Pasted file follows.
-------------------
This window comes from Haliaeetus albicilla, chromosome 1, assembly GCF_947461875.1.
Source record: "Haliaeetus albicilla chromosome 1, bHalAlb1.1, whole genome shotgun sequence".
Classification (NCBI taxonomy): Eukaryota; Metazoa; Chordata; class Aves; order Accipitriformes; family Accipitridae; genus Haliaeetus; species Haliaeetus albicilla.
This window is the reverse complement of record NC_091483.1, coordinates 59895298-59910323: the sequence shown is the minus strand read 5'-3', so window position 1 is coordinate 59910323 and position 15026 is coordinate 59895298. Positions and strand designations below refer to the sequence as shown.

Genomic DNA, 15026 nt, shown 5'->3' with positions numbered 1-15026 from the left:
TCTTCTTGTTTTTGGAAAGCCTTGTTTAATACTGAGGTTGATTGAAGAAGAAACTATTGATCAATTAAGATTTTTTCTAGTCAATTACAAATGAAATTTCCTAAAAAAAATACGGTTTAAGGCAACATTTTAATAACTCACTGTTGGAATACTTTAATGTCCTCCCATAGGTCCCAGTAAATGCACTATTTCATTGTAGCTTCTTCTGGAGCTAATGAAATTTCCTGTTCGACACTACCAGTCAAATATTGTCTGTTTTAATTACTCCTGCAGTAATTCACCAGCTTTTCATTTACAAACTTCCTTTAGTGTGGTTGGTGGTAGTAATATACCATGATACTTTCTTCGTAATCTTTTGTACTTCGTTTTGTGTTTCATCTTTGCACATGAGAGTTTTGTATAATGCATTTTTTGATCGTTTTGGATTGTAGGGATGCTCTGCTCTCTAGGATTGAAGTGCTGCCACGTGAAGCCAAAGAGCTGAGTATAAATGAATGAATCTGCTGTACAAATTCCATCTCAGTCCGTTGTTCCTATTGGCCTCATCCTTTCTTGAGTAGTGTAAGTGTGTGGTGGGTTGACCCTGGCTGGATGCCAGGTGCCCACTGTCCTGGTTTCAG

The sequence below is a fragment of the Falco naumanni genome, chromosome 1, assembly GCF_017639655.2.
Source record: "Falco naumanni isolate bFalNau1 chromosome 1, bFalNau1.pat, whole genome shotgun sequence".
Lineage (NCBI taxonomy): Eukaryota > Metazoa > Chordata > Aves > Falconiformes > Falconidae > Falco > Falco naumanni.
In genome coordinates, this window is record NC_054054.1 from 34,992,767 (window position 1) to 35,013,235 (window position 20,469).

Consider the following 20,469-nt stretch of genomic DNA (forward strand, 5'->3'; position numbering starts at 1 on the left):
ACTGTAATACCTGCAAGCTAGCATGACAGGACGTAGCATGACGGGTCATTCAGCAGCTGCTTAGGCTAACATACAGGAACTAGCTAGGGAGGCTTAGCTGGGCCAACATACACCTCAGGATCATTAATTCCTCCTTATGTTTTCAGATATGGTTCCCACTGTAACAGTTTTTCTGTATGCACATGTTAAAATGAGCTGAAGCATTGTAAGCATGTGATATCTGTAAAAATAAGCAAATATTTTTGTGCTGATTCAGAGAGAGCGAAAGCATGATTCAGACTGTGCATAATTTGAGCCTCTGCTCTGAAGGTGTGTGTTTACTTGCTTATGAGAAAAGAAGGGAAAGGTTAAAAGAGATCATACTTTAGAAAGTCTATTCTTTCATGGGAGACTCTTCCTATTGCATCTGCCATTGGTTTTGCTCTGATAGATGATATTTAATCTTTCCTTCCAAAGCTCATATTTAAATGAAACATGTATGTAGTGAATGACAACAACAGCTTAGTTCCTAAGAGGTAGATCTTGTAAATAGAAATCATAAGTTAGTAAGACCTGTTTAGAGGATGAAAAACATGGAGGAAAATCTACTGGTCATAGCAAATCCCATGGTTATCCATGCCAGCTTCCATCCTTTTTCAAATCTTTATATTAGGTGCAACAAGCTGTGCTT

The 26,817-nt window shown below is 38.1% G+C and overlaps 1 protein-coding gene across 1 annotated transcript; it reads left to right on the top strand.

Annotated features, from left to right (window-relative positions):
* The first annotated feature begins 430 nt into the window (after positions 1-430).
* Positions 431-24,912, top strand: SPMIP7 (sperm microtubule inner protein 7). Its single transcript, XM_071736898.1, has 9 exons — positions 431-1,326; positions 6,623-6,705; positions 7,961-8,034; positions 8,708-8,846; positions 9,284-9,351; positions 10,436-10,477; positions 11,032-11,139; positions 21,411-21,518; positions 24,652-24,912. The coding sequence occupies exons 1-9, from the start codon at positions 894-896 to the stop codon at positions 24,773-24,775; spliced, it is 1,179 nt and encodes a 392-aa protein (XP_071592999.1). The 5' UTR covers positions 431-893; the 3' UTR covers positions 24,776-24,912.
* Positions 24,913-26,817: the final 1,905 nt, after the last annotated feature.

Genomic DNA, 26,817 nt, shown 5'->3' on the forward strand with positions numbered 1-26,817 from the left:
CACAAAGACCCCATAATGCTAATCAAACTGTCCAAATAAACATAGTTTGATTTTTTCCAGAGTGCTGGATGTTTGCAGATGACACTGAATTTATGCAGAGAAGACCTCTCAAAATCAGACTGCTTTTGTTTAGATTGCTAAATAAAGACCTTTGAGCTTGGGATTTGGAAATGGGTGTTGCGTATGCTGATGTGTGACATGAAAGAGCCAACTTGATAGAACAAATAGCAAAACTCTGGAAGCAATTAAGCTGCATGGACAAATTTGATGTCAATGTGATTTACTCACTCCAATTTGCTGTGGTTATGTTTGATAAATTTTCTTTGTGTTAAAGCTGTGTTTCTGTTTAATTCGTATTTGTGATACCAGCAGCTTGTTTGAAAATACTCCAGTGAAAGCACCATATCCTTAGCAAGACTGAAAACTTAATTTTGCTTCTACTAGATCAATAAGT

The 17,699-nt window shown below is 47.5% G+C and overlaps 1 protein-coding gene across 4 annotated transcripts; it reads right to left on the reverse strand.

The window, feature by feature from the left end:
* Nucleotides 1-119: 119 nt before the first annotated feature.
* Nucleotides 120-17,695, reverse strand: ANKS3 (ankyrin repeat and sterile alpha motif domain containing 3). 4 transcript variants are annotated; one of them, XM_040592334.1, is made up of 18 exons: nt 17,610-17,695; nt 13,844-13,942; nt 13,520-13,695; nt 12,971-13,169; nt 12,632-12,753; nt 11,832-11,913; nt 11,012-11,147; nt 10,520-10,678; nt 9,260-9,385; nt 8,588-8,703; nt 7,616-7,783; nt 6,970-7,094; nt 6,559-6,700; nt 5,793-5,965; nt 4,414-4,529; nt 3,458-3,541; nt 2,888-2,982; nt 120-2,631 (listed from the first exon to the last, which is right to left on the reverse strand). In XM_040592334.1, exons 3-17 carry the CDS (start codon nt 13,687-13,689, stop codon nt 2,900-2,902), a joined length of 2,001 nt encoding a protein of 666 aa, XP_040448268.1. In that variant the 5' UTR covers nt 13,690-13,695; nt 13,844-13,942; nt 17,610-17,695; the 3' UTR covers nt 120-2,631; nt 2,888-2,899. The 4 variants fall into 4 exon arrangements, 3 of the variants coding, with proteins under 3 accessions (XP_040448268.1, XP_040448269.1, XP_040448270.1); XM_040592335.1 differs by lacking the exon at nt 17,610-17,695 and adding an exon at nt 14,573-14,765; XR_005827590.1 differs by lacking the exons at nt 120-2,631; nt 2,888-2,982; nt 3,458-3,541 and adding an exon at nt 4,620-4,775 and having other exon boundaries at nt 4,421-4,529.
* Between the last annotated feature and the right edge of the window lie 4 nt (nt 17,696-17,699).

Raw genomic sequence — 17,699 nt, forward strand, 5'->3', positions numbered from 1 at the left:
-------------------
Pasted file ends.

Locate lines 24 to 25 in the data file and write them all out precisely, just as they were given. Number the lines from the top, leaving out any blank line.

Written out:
* Between the last annotated feature and the right edge of the window lie 4 nt (nt 17,696-17,699).

Raw genomic sequence — 17,699 nt, forward strand, 5'->3', positions numbered from 1 at the left: